Belle—A Performance of Air. Movement of the Human

14 March 2024. St James Theatre, Wellington
reviewed by Jennifer Shennan

Belle—A Performance of Air is a theatrical event of monumental proportions. 

The stage is mostly a launching pad for take-off from gravity, with high-flying spinning aerialists and moving sculptures that evoke time past and time future in a range of astonishing ways.

There’s a striking opening image—backlit figures wired into a ground control centre, they’re there then they’re not—what’s real and what’s virtual? what’s human and what’s AI? who are you and who are you sitting next to?

Five ‘movement and dance specialists’ Brydie Colquhoun, Anu Khapung, Jemima Smith, Aleeya McFadyen-Rew and Nadiyah Akbar, perform dance sequences (still on the ground) of electric staccato movement, as though thoughts are being cancelled before they can be completed, lending urgency and frustration. The ‘aerialist specialists’ are Imogen Stone, Katelyn Reed, Rosita Hendry and Ellyce Bisson. A human standing inside a circle always evokes Leonardo da Vinci’s Vetruvian Man, one of my favourite images of all time. Here that’s a Woman, and her airborne spinning dance within the hoop is something to behold. An impressive singing violinist, Anita Clark, is live and also reflected onto high angled screens that shape-shift before our eyes.

Stunning lighting design offers many a trompe l’oeil that spills the work up into the flies, into the auditorium and the royal boxes, then searches out the audience with waves of blinding light. The stage becomes a sea of mist in which the performers hide, and finally disappear in a devastatingly uncompromising finale.

The work lasts less than a hour, and is described as ‘a meditation on what lies beyond’. It’s the work of Malia Johnston as director/producer, Rowan Pierce as stage and lighting director, Jenny Ritchie as aerial choreographer and costume designer, and composition by Eden Mulholland. You could have called it millennial twenty-five years ago, let’s call it apocalyptic now. Over and again I found echoes from Major Tom—Take your protein pills and put your helmet on … Commencing countdown, engines on … Check ignition and may God’s love be with you … Now it’s time to leave the capsule if you dare … I’m stepping through the door And I’m floating in a most peculiar way … And the stars look very different today … Though I’m past one hundred thousand miles … I’m feeling very still … And I think my spaceship knows which way to go… Tell my wife I love her very much she knows Your circuit’s dead, there’s something wrong. Far above the Moon Planet Earth is blue And there’s nothing I can do.

I then thought of Yuri Gagarin, who after he returned to the ship, albeit late, from the first ever space walk , said ‘I felt as though I had been dancing’.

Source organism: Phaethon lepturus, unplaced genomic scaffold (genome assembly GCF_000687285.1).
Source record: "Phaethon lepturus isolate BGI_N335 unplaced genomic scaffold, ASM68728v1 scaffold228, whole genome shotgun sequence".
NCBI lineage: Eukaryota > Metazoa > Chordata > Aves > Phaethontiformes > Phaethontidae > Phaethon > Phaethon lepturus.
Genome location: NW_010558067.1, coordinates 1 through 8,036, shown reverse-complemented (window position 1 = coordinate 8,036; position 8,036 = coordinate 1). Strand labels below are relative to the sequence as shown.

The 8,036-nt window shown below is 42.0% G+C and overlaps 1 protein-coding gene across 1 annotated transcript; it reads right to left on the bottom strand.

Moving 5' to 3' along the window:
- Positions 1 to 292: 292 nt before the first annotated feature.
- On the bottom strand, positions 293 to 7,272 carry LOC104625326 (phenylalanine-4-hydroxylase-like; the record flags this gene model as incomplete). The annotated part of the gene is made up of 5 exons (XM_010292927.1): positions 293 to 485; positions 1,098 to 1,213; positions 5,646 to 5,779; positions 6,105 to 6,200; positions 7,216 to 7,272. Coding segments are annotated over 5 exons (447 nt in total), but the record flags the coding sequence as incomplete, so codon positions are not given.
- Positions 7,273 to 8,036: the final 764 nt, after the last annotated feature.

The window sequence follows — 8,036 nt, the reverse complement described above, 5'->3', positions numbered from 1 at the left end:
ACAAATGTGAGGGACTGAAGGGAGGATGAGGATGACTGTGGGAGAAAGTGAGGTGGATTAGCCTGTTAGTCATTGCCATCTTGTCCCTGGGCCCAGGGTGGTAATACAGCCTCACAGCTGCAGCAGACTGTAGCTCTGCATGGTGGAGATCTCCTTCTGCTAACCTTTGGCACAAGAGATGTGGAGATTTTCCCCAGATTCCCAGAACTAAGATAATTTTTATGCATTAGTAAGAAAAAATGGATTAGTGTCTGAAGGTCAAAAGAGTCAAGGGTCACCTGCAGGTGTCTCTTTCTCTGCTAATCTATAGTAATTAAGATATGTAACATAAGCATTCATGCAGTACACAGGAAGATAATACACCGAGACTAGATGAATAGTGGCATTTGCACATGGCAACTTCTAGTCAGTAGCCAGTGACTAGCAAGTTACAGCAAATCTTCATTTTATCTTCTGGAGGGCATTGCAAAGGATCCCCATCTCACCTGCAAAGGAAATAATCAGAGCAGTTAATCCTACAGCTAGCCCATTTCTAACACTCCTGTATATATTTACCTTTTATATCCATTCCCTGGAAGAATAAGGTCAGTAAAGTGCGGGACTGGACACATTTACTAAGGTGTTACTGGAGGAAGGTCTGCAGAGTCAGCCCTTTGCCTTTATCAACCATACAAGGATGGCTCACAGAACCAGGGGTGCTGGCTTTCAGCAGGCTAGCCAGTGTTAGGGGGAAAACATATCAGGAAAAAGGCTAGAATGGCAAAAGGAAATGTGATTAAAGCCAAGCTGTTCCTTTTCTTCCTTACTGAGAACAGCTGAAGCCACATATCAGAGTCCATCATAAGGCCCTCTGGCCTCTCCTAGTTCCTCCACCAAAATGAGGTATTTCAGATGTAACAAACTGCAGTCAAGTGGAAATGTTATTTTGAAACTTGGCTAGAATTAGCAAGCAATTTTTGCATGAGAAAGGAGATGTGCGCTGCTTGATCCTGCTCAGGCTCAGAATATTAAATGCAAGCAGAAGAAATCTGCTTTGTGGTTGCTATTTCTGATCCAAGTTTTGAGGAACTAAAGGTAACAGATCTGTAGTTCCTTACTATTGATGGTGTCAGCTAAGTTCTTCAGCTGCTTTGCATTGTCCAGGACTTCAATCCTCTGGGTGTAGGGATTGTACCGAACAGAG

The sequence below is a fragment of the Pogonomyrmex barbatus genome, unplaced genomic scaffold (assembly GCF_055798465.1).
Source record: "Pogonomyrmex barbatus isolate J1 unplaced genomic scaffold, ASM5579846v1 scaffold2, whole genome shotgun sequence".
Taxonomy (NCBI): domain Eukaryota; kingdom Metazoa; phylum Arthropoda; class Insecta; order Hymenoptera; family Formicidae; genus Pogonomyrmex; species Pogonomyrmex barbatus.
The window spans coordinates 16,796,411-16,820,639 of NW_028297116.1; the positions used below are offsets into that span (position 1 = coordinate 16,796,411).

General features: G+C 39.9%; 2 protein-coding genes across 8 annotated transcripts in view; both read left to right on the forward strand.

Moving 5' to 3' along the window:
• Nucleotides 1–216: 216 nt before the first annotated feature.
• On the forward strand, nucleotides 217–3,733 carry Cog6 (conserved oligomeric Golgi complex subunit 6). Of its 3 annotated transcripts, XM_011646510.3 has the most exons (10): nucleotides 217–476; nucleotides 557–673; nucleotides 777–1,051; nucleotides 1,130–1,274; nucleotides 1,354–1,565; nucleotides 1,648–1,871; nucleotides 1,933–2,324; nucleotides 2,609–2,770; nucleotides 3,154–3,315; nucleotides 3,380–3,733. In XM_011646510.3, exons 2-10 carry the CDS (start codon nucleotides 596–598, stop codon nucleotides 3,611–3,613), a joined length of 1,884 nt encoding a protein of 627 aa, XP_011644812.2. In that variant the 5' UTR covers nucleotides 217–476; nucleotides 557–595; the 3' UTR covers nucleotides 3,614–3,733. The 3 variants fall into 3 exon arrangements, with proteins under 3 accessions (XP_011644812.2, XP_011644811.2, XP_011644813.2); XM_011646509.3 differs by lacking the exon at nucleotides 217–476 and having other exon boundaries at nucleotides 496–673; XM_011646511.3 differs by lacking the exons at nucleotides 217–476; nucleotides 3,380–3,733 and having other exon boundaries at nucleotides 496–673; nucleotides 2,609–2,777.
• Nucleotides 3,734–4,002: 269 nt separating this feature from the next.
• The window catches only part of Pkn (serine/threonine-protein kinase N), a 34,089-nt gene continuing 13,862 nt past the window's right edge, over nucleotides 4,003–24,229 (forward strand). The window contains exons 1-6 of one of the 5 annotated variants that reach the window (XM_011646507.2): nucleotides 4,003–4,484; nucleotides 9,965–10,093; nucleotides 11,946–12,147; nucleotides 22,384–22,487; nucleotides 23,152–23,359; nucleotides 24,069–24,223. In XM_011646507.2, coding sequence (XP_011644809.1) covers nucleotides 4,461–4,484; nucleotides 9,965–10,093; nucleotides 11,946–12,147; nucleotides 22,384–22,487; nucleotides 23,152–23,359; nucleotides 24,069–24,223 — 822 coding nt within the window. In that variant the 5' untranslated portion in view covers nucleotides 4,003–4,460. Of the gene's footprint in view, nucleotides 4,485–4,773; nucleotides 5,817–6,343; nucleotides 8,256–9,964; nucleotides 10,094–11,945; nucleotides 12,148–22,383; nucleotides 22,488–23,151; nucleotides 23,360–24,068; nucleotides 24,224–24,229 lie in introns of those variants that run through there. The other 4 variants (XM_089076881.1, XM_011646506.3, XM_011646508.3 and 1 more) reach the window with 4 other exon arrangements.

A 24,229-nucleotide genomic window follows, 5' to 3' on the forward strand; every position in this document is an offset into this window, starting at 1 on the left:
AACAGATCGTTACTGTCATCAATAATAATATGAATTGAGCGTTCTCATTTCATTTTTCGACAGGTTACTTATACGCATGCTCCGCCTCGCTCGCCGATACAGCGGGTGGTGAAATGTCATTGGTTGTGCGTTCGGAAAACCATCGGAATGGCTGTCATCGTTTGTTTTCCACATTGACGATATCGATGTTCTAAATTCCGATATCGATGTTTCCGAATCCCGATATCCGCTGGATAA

You can probably tell that the various sensory stimuli of the show, the stunning ‘smoke and mirrors’ that worked without a hitch, invite a high kinaesthetic response in us. We have been warned several times of the haze, strobe, and bright light spill, and such goods were delivered in no small measure. The trouble with that is—as with the road sign ‘Beware of falling rocks’—there’s not a  lot you can do about it once you’re on the road. You can always stay home of course—but I wouldn’t have missed the show for the world.

I just close my eyes during strobes, and hold up the programme sheet to block out painfully bright lights (as do a number of the audience around me, even though none of us wants to miss the rest of the imagery). Those breaks in turn mean we are made aware of ourselves watching the show, rather than being totally transported by it, even though we are that too. 

You get the feeling there will be more shows from this talented team. I challenge them to find a way of lighting the show to ilIuminate their ideas without trapping us in the headlights. They’ve proved they can do almost anything, so of course they can do this too.       

Jennifer Shennan, 15 March 2024

Images: © Andi Crown Photography

4 thoughts on “Belle—A Performance of Air. Movement of the Human

  1. Yes, Ash, it does sound like a great show. The images are quite stunning too. I think a tour, not only to Auckland but also across the ditch to Australia, would go well.
    Thanks for the comment.

  2. Thanks for Comments.
    Another memorable sequence in Belle involved six movers ( or was it eight?) connected on rubber ropes — one swung up high which caused another to sink down low — all at different layers and levels — everyone’s action having an effect on someone else. There were many powerful metaphors in the show and this was one of the most striking.
    One wonders if Malia and Co are listening to your popular demands?

Leave a Reply

Your email address will not be published. Required fields are marked *